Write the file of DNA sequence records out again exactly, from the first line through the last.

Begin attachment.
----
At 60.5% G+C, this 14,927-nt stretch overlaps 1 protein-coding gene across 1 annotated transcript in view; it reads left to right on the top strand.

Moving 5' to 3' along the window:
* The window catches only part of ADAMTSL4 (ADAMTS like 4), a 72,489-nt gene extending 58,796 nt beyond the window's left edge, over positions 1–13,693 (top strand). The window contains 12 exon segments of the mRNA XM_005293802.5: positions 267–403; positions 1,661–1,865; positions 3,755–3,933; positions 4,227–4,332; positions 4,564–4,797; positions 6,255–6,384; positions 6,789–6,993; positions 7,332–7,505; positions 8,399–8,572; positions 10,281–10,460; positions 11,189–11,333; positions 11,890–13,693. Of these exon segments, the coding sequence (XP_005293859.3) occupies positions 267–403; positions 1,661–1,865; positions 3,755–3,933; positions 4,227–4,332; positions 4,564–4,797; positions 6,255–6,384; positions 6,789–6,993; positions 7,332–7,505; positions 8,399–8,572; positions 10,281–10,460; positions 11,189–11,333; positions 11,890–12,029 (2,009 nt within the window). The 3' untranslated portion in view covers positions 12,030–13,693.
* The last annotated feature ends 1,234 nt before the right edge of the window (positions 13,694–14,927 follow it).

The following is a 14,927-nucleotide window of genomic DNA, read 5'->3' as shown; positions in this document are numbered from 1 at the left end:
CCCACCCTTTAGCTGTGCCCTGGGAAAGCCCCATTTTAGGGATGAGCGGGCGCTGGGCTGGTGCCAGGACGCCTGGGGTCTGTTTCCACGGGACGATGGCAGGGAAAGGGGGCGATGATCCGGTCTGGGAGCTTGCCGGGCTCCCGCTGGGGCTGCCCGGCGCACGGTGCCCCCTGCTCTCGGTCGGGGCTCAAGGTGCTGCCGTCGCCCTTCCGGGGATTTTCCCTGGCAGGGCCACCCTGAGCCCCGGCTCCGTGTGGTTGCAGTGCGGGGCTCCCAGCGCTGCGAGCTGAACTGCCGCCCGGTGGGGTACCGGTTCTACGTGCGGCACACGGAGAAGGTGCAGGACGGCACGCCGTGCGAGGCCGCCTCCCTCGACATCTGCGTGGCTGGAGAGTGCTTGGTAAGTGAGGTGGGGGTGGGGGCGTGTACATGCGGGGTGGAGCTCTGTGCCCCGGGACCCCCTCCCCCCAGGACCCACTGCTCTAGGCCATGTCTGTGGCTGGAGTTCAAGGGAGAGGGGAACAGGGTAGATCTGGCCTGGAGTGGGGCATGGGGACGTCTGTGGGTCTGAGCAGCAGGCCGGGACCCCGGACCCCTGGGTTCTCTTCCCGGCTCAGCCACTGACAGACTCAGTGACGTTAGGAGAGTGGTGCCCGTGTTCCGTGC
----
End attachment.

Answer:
At 60.5% G+C, this 14,927-nt stretch overlaps 1 protein-coding gene across 1 annotated transcript in view; it reads left to right on the top strand.

Moving 5' to 3' along the window:
* The window catches only part of ADAMTSL4 (ADAMTS like 4), a 72,489-nt gene extending 58,796 nt beyond the window's left edge, over positions 1–13,693 (top strand). The window contains 12 exon segments of the mRNA XM_005293802.5: positions 267–403; positions 1,661–1,865; positions 3,755–3,933; positions 4,227–4,332; positions 4,564–4,797; positions 6,255–6,384; positions 6,789–6,993; positions 7,332–7,505; positions 8,399–8,572; positions 10,281–10,460; positions 11,189–11,333; positions 11,890–13,693. Of these exon segments, the coding sequence (XP_005293859.3) occupies positions 267–403; positions 1,661–1,865; positions 3,755–3,933; positions 4,227–4,332; positions 4,564–4,797; positions 6,255–6,384; positions 6,789–6,993; positions 7,332–7,505; positions 8,399–8,572; positions 10,281–10,460; positions 11,189–11,333; positions 11,890–12,029 (2,009 nt within the window). The 3' untranslated portion in view covers positions 12,030–13,693.
* The last annotated feature ends 1,234 nt before the right edge of the window (positions 13,694–14,927 follow it).

The following is a 14,927-nucleotide window of genomic DNA, read 5'->3' as shown; positions in this document are numbered from 1 at the left end:
CCCACCCTTTAGCTGTGCCCTGGGAAAGCCCCATTTTAGGGATGAGCGGGCGCTGGGCTGGTGCCAGGACGCCTGGGGTCTGTTTCCACGGGACGATGGCAGGGAAAGGGGGCGATGATCCGGTCTGGGAGCTTGCCGGGCTCCCGCTGGGGCTGCCCGGCGCACGGTGCCCCCTGCTCTCGGTCGGGGCTCAAGGTGCTGCCGTCGCCCTTCCGGGGATTTTCCCTGGCAGGGCCACCCTGAGCCCCGGCTCCGTGTGGTTGCAGTGCGGGGCTCCCAGCGCTGCGAGCTGAACTGCCGCCCGGTGGGGTACCGGTTCTACGTGCGGCACACGGAGAAGGTGCAGGACGGCACGCCGTGCGAGGCCGCCTCCCTCGACATCTGCGTGGCTGGAGAGTGCTTGGTAAGTGAGGTGGGGGTGGGGGCGTGTACATGCGGGGTGGAGCTCTGTGCCCCGGGACCCCCTCCCCCCAGGACCCACTGCTCTAGGCCATGTCTGTGGCTGGAGTTCAAGGGAGAGGGGAACAGGGTAGATCTGGCCTGGAGTGGGGCATGGGGACGTCTGTGGGTCTGAGCAGCAGGCCGGGACCCCGGACCCCTGGGTTCTCTTCCCGGCTCAGCCACTGACAGACTCAGTGACGTTAGGAGAGTGGTGCCCGTGTTCCGTGC